is a political and social philosophy promoting traditional social institutions in the context of culture and civilization. The central tenets of conservatism include tradition, human imperfection, organic society, hierarchy and authority and property rights.[1] Conservatives seek to preserve a range of institutions such as monarchy, religion, parliamentary government and property rights with the aim of emphasizing social stability and continuity[2] while the more extreme elements called reactionaries oppose modernism and seek a return to "the way things were".[3][4] The first established use of the term in a political context originated in 1818 with François-René de Chateaubriand[5] during the period of Bourbon restoration
Bourbon restoration
that sought to roll back the policies of the French Revolution
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National Unity Government
A national unity government, government of national unity, or national union government is a broad coalition government consisting of all parties (or all major parties) in the legislature, usually formed during a time of war or other national emergency.Contents1 Afghanistan 2 Canada2.1 Newfoundland3 Croatia 4 Greece 5 Hungary 6 Israel 7 Italy 8 Kenya 9 Lebanon 10 Luxembourg 11 Nepal 12 Sri Lanka 13 United Kingdom13.1 Quasi-national governments14 United States 15 Zimbabwe 16 National parties 17 See also 18 ReferencesAfghanistan[edit] Following the disputed 2014 presidential elections, a National Unity Government (NUG) between both run-off candidates was formed.[1] Canada[edit] During World War I
World War I
the Conservative government of Sir Robert Borden invited the Liberal opposition to join the government as a means of dealing with the Conscription crisis of 1917
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Majority Government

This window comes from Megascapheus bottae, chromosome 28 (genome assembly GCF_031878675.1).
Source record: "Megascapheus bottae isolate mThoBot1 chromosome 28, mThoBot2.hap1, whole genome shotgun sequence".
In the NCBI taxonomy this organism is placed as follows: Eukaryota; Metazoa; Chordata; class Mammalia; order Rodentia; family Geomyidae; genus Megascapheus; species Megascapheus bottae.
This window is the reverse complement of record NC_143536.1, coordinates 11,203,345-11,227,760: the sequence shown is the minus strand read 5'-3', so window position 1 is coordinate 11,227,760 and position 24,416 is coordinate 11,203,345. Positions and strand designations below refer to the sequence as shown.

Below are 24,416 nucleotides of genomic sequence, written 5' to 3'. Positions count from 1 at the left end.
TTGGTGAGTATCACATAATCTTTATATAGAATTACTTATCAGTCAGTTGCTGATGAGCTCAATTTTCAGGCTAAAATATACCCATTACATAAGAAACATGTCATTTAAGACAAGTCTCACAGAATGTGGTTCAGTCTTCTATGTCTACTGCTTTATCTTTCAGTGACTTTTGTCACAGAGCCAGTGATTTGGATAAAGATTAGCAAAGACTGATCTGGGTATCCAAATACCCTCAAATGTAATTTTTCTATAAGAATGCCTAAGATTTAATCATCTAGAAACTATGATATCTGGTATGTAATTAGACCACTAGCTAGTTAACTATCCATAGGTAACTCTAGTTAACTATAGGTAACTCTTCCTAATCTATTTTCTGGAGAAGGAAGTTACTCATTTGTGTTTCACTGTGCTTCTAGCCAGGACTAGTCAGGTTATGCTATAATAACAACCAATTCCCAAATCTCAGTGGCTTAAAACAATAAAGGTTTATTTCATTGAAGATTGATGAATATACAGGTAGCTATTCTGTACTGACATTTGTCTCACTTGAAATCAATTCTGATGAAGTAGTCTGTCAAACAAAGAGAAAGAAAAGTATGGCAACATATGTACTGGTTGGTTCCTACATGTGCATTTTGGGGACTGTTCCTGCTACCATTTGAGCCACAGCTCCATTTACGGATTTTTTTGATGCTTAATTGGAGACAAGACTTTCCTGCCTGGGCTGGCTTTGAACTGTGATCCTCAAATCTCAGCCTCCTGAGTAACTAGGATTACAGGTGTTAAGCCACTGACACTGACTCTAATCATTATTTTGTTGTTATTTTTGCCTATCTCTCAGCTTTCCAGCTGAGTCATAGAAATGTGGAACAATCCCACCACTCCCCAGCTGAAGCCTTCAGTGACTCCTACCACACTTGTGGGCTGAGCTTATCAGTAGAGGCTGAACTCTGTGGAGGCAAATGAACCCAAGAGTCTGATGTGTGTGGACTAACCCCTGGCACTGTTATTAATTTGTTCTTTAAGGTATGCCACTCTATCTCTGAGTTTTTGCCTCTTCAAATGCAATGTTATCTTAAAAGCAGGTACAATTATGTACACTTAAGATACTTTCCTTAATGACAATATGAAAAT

A majority government is a government formed by a governing party that has an absolute majority of seats in the legislature or parliament in a parliamentary system. This is as opposed to a minority government, where the largest party in a legislature only has a plurality of seats. A majority government is usually assured of having its legislation passed and rarely, if ever, has to fear being defeated in parliament. In contrast, a minority government must constantly bargain for support from other parties in order to pass legislation and avoid being defeated on motions of no confidence. The term "majority government" may also be used for a stable coalition of two or more parties to form an absolute majority
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Hung Parliament
A hung parliament is a term used in legislatures under the Westminster system to describe a situation in which no particular political party or pre-existing coalition (also known as an alliance or bloc) has an absolute majority of legislators (commonly known as members or seats) in a parliament or other legislature. This situation is also known, albeit less commonly, as a balanced parliament,[1][2] or as a legislature under no overall control,[3][4][5] and can result in a minority government. The term is not relevant in multi-party systems where it is rare for a single party to hold a majority. In the Westminster System, in the circumstance of a hung parliament, no party or coalition has an automatic mandate to assume control of the executive – a status usually known in parliamentary systems as "forming (a) government"
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Soviet Society
The culture of the Soviet Union
Soviet Union